In South Korea, the Los Angeles Dodgers where South Korean pitcher Ryu Hyun-jin is playing as starting pitcher, is popular with almost everyone. Over the past several years, Ryu’s Dodgers colleagues are also attracting fans from South Korea. Among such players, Cody Bellinger seems to be the hottest player of all. Many fans say that the MVP title clearly belongs to Bellinger.
There is good reason for such frantic popularity. This season, Bellinger has topped in almost every performance category as batter from homerun, batting average, on-base percentage, to hitting power. The American produces homers and hits like nobody’s business. He spins his body with extreme intensity, which borders on twisting as if his body were laundry. His swing is intended to add more power to the hit. But this seemingly drastic swing also boasts accuracy. This almost feels like a cheating. His number one status is exceptional. The number of homers he produced by April, which stands at 14, is tied with the all-time high in history of the Major League Baseball. The RBI he managed to get during the same period is 37, a record-breaker, and his batting average hovers over 0.400.
Surprisingly, Bellinger was far from a super rookie. After his stint in the minor leagues, he was sent up to the Big League in 2017, when he hogged heated attention of many baseball fans, pounding 39 homers. The home run record, however, slid back to 25 last year, while exposing his weakness on a big stage, Bellinger seemed to go down for good. Luckily, Bellinger had Robert Van Scoyoc, Dodgers’ new hitting coach from late last year. Hitting coach Robert Van Scoyoc was quick to find some subtle room for improvement in Bellinger’s stance and grip.
Bellinger’s evolution is awe-inspiring, but what is more surprising is Scoyoc’s career history. Scoyoc only played baseball until his sophomore year in college. He had zero experiences as player or coach even in the minor leagues. Scoyoc eked out a living from teaching hitters at a private training center. His exceptional skills traveled fast through word of mouth, and he soon became a hitting coach at one of the most prestigious baseball clubs in the world. Scoyoc is young. He is only 32. He is even younger than some of the players at the club including Justin Turner. The Dodgers’ new hitting coach is just full of surprise.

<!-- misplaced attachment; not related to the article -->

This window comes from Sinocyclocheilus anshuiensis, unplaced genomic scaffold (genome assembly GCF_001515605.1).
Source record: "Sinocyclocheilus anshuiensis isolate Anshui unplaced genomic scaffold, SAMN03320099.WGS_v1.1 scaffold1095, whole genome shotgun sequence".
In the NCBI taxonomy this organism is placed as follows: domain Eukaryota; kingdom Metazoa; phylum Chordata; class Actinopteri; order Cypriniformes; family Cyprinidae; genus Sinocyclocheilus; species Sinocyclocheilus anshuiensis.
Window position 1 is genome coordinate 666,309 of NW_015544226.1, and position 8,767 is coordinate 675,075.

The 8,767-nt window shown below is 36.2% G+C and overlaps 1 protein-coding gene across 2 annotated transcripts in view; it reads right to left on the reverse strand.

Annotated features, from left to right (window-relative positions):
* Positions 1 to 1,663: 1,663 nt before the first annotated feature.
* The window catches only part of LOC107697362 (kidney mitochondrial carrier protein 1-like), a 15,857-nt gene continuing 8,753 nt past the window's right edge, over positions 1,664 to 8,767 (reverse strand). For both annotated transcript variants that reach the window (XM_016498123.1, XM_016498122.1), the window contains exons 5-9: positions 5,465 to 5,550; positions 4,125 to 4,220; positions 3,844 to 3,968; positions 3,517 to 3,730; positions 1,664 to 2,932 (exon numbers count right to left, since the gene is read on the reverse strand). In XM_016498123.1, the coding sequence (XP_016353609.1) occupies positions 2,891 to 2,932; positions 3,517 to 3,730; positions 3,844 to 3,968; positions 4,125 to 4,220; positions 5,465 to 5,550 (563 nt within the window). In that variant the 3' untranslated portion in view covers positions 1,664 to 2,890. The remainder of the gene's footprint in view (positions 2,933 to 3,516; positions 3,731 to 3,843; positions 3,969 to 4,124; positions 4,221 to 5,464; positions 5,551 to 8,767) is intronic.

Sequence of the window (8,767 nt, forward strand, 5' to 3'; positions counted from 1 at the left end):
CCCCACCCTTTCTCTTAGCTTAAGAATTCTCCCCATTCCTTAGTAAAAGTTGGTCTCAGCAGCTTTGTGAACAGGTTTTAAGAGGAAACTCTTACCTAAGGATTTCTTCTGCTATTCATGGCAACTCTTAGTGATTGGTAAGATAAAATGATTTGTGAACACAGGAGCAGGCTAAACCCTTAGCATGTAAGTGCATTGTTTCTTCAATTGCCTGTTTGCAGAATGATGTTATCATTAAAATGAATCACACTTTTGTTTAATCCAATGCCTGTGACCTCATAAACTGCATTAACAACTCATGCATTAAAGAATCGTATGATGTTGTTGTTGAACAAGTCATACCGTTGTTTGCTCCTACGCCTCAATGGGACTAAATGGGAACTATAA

Scoyoc’s knack for innovation is remarkable, but what is more impressive is Dodgers’ President Andrew Friedman’s decision to embrace Scoyoc. In the Big League, a major position like hitting coach typically requires a colorful background as player. This is a tacit rule. There must have been significant resistance from within when Scoyoc was appointed. Furthermore, the Dodgers recorded most homers in the National League last year. There was no reason to change the existing coaching staff. President Friedman, however, wanted to take a step up, and he was bold enough to entrust some unknown private hitting teacher with such a demanding task. Friedman’s innovative approach was simply unprecedented in history of the Major League Baseball, and it heralds the beginning of an entirely new game of baseball.
Despite the much advancement it has made, South Korean baseball as well as its society is struggling to make further progress. While we are busy benchmarking America’s innovations that are characterized by Major League or Silicon Valley, there is no case of success yet. Experts point out that we are only mimicking the surface of innovation while failing to get cultural insights from American success. It is regrettable to see our rigid culture hampers embracing foreign innovation. We are more obsessed with the title of innovation rather than its content. In such culture, any newly found innovation will be buried soon, and the task of unearthing more innovation will be harder to achieve. The story behind Bellinger’s transformation into a brilliant hitting coach makes gives South Korean society a great deal of thought.
Eun-Taek Lee email@example.com